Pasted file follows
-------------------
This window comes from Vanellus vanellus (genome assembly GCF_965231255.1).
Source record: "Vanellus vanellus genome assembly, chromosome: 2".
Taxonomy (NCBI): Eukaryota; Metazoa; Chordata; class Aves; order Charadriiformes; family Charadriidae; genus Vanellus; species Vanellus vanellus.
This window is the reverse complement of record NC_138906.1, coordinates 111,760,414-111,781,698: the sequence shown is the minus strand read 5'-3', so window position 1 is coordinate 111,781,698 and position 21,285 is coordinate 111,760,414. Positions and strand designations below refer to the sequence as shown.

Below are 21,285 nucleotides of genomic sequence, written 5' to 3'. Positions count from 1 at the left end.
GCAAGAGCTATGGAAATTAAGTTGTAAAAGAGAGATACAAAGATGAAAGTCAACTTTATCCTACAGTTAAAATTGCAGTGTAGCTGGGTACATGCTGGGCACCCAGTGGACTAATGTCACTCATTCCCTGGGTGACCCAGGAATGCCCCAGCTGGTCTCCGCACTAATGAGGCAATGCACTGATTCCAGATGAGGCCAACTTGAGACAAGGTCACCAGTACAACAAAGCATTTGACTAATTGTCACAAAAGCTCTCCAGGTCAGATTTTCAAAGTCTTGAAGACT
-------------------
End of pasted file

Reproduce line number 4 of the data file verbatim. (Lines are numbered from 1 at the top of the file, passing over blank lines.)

This window is the reverse complement of record NC_138906.1, coordinates 111,760,414-111,781,698: the sequence shown is the minus strand read 5'-3', so window position 1 is coordinate 111,781,698 and position 21,285 is coordinate 111,760,414. Positions and strand designations below refer to the sequence as shown.